A sermon preached at St. Francis by the Lake Episcopal Church, Canyon Lake, Texas.
The Lectionary readings for the Third Sunday of Advent are here.
Joy. Joy to the World. All the boys and girls. Joy to the fishes in the deep blue sea, Joy to you and me … oh, wait, that’s the wrong song. Let me start again.
Joy to the World, the Lord is Come. Let Earth receive her King. Let every heart prepare him room. And heaven and nature sing. I’m not sure why we save this particular carol for Christmas because to me it is very much an Advent song. It is about the now and not yet joy of Jesus’ coming – the very definition of Advent. Isaac Watt’s carefully chosen words speak of Jesus as being with us in the present tense even as we continuously prepare for him to come to us daily and more fully at some undisclosed time.
And while some Advent observing folks may get bent out of shape with the world putting up Christmas decorations before December 24, I see the appearance of tinsel and lights and ornaments, and my favorite, red and white candy canes, as a more than suitable illustration of the anticipatory joy that Advent is about. The Now and the Not Yet. The past, present, and future all wrapped up together.
I enjoy the excitement of Christmas even though I know the calendar says it’s only December 11. I don’t see it as a symptom of the instant gratification malady that has infected our culture, I see it as a – and yes, I intend every pun here – a pregnant anticipation of what is to come. When a woman is pregnant, we don’t wait until she goes into labor to get the clothes and diapers and all the paraphernalia necessary. We are excited and we begin preparing now. We live in the now and not yet of what is to come.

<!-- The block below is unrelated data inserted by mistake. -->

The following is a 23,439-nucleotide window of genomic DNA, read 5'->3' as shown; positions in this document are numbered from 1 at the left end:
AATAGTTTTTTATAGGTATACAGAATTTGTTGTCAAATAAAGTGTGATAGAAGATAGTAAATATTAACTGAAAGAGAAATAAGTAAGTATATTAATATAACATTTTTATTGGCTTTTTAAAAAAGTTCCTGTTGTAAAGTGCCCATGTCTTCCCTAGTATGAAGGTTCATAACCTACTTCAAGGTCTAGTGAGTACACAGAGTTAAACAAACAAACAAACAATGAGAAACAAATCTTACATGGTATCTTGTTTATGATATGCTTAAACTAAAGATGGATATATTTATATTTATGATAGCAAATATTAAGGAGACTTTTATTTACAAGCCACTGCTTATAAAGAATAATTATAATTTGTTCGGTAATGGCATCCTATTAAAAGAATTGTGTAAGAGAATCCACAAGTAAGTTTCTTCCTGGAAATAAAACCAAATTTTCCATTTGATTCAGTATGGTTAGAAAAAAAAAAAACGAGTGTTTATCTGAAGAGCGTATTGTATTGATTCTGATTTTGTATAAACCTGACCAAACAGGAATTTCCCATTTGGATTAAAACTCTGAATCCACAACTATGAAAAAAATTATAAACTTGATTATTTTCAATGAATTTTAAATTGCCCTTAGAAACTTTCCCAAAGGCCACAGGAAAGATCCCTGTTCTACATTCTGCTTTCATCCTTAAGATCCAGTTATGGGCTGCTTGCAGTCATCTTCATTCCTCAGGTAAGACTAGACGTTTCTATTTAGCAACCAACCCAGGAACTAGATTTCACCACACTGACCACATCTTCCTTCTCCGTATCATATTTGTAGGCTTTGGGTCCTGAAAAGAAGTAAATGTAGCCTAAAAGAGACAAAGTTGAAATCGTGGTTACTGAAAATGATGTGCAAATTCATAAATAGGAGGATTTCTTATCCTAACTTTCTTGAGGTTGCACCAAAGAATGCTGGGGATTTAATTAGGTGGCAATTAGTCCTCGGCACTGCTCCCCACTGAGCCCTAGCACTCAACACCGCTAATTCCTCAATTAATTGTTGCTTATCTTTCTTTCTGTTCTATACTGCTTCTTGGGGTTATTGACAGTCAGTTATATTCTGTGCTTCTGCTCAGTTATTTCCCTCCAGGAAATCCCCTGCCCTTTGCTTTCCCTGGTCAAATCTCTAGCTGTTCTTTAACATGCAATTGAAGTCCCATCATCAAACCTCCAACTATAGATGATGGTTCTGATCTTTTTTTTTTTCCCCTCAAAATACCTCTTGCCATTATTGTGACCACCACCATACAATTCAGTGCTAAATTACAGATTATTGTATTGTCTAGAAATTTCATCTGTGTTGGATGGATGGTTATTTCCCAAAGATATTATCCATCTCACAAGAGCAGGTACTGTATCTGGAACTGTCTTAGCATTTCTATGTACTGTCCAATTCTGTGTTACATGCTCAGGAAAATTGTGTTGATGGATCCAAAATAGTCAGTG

Because of what all has been going on in our household these past few weeks, Jim and I haven’t gotten our tree and decorations out yet, but I did get the Advent wreath put in the center of the dining table. And, while out and about with my granddaughter Jacey recently I purchased a few new ornaments for the not yet put up tree and I couldn’t wait to put them out, so you know what I did? You might want to move back some, there might be a lightening bolt come through on this confession – I unwrapped them and set them around the Advent Wreath! And, the display brings a smile to my face and to my soul with the now and not yet joy of Advent.